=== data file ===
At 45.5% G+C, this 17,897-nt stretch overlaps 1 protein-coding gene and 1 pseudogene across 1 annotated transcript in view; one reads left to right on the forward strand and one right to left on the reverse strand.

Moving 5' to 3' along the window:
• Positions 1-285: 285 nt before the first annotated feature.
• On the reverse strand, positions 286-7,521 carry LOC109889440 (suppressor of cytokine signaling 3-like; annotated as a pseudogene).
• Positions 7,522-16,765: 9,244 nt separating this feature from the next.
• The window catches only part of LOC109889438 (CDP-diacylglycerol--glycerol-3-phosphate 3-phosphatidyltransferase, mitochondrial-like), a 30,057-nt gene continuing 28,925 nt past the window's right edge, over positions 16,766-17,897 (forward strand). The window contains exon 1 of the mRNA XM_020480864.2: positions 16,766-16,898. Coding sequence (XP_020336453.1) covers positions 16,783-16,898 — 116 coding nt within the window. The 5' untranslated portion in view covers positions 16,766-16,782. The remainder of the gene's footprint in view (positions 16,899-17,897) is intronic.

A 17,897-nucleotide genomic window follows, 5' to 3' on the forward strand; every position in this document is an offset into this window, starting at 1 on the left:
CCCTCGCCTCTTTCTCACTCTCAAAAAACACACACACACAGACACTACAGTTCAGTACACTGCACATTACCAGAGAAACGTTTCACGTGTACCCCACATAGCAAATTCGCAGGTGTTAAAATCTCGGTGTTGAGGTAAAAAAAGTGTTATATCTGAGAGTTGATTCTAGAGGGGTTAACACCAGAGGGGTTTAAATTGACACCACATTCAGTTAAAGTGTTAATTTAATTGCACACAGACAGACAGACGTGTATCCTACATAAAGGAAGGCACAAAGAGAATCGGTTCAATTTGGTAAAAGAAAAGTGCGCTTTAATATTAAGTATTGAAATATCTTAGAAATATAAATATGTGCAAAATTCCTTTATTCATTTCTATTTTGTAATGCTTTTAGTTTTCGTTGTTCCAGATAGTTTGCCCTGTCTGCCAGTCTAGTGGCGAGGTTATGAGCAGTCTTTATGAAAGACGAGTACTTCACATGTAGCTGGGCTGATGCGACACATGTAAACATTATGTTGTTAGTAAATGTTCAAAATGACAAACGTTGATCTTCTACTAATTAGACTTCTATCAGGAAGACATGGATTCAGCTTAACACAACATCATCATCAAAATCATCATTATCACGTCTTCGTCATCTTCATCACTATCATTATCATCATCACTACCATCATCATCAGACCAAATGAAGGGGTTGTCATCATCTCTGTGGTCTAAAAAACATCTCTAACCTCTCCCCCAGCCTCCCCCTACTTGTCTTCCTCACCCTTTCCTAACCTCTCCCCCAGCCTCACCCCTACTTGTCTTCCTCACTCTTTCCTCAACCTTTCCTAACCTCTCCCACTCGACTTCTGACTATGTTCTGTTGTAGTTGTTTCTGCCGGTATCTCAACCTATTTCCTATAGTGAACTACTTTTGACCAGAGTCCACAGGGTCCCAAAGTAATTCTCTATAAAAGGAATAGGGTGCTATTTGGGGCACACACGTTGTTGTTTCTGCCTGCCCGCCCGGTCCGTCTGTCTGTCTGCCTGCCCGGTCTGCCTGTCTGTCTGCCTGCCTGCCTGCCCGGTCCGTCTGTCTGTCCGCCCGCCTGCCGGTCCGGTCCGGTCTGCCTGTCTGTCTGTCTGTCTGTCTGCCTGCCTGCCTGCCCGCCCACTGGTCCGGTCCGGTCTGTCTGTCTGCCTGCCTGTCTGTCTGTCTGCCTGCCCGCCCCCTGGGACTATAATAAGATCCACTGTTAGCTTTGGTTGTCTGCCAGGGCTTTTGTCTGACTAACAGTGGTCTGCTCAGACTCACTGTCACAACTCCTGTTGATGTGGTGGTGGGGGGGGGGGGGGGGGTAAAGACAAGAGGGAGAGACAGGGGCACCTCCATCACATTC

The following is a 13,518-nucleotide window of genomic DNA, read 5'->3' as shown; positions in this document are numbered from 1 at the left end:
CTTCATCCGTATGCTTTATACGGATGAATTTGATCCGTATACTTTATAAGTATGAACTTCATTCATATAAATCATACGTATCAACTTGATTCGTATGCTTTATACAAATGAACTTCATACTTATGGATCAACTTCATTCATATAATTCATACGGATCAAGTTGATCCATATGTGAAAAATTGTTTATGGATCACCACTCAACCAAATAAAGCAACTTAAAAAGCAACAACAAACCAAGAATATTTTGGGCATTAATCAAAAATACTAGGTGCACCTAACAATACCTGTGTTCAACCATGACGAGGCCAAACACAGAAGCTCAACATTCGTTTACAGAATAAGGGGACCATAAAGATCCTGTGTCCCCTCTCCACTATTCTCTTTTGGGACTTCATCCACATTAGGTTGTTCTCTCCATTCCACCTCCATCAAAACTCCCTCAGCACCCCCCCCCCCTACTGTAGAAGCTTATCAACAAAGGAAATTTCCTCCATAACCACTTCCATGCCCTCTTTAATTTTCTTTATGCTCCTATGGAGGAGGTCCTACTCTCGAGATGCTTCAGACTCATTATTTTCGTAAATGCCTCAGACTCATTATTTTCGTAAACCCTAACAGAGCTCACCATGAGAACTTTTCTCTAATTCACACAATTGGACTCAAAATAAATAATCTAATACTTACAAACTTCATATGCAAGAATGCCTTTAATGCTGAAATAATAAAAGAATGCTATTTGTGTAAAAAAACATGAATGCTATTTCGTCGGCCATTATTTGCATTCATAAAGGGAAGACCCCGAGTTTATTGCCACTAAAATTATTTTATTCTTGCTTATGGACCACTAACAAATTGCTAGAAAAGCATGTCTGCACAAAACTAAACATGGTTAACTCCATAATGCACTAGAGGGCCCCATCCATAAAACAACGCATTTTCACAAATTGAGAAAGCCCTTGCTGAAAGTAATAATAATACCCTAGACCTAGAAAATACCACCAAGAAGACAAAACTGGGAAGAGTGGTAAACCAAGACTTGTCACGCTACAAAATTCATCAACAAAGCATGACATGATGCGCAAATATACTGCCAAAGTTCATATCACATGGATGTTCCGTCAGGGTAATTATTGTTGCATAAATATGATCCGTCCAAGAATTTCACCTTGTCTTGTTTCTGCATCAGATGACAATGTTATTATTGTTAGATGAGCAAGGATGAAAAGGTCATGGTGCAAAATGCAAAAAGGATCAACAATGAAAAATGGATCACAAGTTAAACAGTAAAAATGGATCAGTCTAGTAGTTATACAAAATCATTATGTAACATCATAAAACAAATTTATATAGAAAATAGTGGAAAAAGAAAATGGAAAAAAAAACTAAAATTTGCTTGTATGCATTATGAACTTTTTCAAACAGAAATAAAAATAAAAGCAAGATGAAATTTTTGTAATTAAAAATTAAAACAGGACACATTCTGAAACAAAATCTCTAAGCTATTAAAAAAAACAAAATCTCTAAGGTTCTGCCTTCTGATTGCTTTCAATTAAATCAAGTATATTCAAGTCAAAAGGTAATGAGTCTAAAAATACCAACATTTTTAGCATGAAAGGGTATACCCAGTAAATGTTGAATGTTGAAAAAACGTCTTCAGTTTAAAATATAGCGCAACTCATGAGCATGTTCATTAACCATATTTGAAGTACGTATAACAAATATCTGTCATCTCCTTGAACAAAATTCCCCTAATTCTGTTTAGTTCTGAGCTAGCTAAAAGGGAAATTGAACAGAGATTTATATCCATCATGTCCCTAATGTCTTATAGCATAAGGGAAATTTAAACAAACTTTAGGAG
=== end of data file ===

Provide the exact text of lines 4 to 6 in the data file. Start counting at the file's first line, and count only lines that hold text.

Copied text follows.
• On the reverse strand, positions 286-7,521 carry LOC109889440 (suppressor of cytokine signaling 3-like; annotated as a pseudogene).
• Positions 7,522-16,765: 9,244 nt separating this feature from the next.
• The window catches only part of LOC109889438 (CDP-diacylglycerol--glycerol-3-phosphate 3-phosphatidyltransferase, mitochondrial-like), a 30,057-nt gene continuing 28,925 nt past the window's right edge, over positions 16,766-17,897 (forward strand). The window contains exon 1 of the mRNA XM_020480864.2: positions 16,766-16,898. Coding sequence (XP_020336453.1) covers positions 16,783-16,898 — 116 coding nt within the window. The 5' untranslated portion in view covers positions 16,766-16,782. The remainder of the gene's footprint in view (positions 16,899-17,897) is intronic.